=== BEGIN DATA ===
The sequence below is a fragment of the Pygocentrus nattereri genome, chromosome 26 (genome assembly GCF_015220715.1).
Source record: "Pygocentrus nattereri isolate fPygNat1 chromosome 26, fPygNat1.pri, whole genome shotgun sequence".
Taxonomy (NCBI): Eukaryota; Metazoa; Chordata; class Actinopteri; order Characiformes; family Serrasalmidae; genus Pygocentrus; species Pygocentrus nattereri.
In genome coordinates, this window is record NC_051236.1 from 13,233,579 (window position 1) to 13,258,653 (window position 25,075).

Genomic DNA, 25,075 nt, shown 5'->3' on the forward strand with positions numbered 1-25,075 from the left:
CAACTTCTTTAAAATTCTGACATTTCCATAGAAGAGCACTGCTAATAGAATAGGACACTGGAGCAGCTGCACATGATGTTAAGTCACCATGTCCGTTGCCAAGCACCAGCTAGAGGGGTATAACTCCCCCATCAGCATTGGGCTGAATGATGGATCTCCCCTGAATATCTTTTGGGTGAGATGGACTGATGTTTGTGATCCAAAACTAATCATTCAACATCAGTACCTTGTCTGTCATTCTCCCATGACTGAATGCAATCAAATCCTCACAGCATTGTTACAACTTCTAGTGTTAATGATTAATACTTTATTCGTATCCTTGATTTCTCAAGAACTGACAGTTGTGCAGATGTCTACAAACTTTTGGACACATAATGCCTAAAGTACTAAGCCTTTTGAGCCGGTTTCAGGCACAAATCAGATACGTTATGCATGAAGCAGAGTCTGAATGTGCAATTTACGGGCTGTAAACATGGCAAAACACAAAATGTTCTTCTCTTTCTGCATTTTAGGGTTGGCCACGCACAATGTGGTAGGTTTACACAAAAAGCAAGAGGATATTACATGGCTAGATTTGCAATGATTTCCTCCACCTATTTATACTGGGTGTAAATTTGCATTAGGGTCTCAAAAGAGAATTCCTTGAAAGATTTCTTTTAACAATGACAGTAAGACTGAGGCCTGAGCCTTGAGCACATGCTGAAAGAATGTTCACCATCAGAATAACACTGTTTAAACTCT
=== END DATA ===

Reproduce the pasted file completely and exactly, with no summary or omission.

The sequence below is a fragment of the Pygocentrus nattereri genome, chromosome 26 (genome assembly GCF_015220715.1).
Source record: "Pygocentrus nattereri isolate fPygNat1 chromosome 26, fPygNat1.pri, whole genome shotgun sequence".
Taxonomy (NCBI): Eukaryota; Metazoa; Chordata; class Actinopteri; order Characiformes; family Serrasalmidae; genus Pygocentrus; species Pygocentrus nattereri.
In genome coordinates, this window is record NC_051236.1 from 13,233,579 (window position 1) to 13,258,653 (window position 25,075).

Genomic DNA, 25,075 nt, shown 5'->3' on the forward strand with positions numbered 1-25,075 from the left:
CAACTTCTTTAAAATTCTGACATTTCCATAGAAGAGCACTGCTAATAGAATAGGACACTGGAGCAGCTGCACATGATGTTAAGTCACCATGTCCGTTGCCAAGCACCAGCTAGAGGGGTATAACTCCCCCATCAGCATTGGGCTGAATGATGGATCTCCCCTGAATATCTTTTGGGTGAGATGGACTGATGTTTGTGATCCAAAACTAATCATTCAACATCAGTACCTTGTCTGTCATTCTCCCATGACTGAATGCAATCAAATCCTCACAGCATTGTTACAACTTCTAGTGTTAATGATTAATACTTTATTCGTATCCTTGATTTCTCAAGAACTGACAGTTGTGCAGATGTCTACAAACTTTTGGACACATAATGCCTAAAGTACTAAGCCTTTTGAGCCGGTTTCAGGCACAAATCAGATACGTTATGCATGAAGCAGAGTCTGAATGTGCAATTTACGGGCTGTAAACATGGCAAAACACAAAATGTTCTTCTCTTTCTGCATTTTAGGGTTGGCCACGCACAATGTGGTAGGTTTACACAAAAAGCAAGAGGATATTACATGGCTAGATTTGCAATGATTTCCTCCACCTATTTATACTGGGTGTAAATTTGCATTAGGGTCTCAAAAGAGAATTCCTTGAAAGATTTCTTTTAACAATGACAGTAAGACTGAGGCCTGAGCCTTGAGCACATGCTGAAAGAATGTTCACCATCAGAATAACACTGTTTAAACTCT